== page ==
Posted on 05/19/2012 by __socrates

Known as Khadijatu ‘l-Kubra, “Khadijah the Great.” The first wife of Muhammad, and the first convert to a belief in his mission.
She was a Quraish lady of good fortune, the daughter of Khuwailid, who was the great grandson of Qusiay. Before she married Muhammad, she was a widow who had been twice married, and had borne two sons and a daughter. Upon her marriage with Muhammad, she had attained her fortieth year, whilst he was only twenty-five years of age. She continued to be his only wife until the day of her death. She died December A.D. 619, aged 65; having been his counsellor and support for five-and-twenty years. She had borne Muhammad two sons and four daughters: al-Qasim, and ‘Abdu ‘llah, also called at-Taiyib and at-Tahir, Zainab, Ruqaiyah, Fatimah, and Umm Kulsum. Of those, only Fatimah survived the Prophet, and from her and her husband ‘Ali are descended that posterity of Saiyads who are the subjects of such frequent petitions in the khutbahs and the liturgical prayers in all parts of the Muslim world.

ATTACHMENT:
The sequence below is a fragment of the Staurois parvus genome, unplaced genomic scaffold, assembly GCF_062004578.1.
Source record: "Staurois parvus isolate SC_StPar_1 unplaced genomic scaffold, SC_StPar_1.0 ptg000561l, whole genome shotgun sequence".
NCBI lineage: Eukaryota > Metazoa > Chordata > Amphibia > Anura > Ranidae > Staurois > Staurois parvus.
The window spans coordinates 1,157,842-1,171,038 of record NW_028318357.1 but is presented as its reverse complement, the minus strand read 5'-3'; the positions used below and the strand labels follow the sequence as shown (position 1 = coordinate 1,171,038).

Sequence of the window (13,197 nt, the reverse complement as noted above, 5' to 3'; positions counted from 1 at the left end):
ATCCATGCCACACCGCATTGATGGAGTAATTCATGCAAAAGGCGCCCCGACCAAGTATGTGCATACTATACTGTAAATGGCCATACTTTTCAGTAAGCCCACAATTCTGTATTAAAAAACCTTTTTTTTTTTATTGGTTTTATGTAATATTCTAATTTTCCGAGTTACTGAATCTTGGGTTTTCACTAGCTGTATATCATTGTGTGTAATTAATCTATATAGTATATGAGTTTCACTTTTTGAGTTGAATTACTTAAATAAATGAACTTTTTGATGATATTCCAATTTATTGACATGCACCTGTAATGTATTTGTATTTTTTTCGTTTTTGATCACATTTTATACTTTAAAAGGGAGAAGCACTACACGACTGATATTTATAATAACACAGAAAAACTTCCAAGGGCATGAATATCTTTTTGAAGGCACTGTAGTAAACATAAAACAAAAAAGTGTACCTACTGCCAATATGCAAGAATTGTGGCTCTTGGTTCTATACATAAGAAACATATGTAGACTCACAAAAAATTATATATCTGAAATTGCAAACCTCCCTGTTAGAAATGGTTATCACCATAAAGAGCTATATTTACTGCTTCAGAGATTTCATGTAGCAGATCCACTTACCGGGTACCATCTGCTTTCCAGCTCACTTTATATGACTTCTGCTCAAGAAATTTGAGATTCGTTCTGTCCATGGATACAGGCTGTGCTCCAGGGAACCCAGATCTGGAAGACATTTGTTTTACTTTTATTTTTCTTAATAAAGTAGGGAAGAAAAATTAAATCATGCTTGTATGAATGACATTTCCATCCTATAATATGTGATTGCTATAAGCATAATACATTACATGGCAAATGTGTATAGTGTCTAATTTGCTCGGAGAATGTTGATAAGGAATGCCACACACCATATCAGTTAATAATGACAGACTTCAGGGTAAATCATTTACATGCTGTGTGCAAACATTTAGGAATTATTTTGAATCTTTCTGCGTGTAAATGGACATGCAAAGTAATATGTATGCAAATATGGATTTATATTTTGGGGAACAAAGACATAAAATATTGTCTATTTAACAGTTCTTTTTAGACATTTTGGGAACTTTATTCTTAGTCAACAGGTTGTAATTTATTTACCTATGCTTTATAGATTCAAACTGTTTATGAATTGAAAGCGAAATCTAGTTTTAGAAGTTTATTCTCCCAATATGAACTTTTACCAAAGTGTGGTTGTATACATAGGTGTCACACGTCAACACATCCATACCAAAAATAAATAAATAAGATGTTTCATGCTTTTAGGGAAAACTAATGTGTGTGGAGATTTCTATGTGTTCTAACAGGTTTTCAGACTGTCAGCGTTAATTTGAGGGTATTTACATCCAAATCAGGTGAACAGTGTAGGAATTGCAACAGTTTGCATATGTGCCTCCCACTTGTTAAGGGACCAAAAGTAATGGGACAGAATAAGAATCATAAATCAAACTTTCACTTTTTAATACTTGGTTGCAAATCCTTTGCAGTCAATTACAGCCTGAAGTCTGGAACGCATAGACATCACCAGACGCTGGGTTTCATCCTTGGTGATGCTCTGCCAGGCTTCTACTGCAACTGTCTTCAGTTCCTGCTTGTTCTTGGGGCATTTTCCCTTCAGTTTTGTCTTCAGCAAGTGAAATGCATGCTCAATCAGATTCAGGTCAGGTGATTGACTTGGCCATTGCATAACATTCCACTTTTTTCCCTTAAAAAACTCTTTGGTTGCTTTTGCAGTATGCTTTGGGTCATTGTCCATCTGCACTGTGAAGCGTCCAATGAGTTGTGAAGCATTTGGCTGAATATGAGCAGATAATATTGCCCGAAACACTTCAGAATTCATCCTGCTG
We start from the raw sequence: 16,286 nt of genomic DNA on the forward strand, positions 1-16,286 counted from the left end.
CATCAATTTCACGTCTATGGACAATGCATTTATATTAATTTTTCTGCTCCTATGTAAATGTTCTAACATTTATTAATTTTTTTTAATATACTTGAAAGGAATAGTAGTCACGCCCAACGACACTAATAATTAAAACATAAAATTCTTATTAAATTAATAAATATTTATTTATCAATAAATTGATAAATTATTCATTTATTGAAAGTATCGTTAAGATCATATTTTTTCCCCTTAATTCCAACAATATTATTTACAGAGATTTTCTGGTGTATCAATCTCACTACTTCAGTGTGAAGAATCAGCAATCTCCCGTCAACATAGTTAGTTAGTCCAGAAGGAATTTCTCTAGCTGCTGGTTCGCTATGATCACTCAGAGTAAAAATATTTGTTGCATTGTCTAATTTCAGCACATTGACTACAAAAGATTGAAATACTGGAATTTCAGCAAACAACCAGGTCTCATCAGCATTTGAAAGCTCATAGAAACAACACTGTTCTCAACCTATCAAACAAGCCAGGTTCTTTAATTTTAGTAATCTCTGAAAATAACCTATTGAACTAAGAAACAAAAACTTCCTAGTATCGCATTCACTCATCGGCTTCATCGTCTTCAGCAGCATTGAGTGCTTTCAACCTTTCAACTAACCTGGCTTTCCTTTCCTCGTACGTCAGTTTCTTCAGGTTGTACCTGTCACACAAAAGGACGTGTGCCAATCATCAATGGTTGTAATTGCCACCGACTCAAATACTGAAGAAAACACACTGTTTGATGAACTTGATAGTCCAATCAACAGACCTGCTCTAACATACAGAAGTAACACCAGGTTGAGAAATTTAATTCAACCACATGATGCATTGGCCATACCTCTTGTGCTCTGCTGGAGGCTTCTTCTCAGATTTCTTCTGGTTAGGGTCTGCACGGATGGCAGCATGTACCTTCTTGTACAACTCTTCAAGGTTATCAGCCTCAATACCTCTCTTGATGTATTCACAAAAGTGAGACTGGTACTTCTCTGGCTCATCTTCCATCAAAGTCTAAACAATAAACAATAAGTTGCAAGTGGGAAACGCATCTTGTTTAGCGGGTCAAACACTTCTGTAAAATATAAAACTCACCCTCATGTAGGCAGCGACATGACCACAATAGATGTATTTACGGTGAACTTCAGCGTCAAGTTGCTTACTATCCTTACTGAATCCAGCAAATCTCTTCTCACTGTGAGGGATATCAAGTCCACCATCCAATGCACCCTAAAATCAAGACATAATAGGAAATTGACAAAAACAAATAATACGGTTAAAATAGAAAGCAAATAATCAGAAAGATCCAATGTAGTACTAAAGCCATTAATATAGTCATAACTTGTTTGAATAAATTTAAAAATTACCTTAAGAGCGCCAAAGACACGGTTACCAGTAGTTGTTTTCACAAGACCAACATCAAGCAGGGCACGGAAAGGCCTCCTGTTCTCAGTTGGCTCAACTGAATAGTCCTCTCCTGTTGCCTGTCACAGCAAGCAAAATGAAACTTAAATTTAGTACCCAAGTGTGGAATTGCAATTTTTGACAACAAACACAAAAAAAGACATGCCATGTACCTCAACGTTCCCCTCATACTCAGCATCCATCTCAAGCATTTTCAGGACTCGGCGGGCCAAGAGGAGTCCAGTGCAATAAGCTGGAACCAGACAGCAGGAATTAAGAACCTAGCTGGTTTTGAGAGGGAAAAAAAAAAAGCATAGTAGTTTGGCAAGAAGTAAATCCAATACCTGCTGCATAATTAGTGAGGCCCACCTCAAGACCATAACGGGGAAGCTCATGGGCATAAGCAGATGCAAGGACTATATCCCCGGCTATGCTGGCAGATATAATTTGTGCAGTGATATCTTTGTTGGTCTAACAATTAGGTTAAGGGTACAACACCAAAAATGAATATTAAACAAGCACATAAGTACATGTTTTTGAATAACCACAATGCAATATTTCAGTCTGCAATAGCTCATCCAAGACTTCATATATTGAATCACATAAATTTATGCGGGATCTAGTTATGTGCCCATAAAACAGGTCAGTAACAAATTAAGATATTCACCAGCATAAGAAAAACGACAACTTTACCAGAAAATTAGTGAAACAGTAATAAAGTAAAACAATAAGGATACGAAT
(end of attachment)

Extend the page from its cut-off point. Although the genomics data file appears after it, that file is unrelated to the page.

Muhammad ever retained his affection for Khadijah. ‘Ayishah said: “I was never so jealous of any one of the Prophet’s wives as I was of Khadijah, although I never saw her. The Prophet was always talking of her, and he would very often slay goats and cut them up, and send pieces of them as presents to Khadijah’s female friend. I often said to him, ‘One might suppose there had not been such another woman as Khadijah in the world!’ And the Prophet would then praise her and say she was so, and so, and I had children by her.” (Mishkat, book xxix. ch. xxii.)
According to a traditional saying of Muhammad, Khadijah, Fatima, and the Virgin Mary, and Asiyah the wife of Pharaoh, were the four perfect women. (Mishkat, book xxiv. ch. xxix. pt. 2.) [MUHAMMAD.]

Based on Hughes, Dictionary of Islam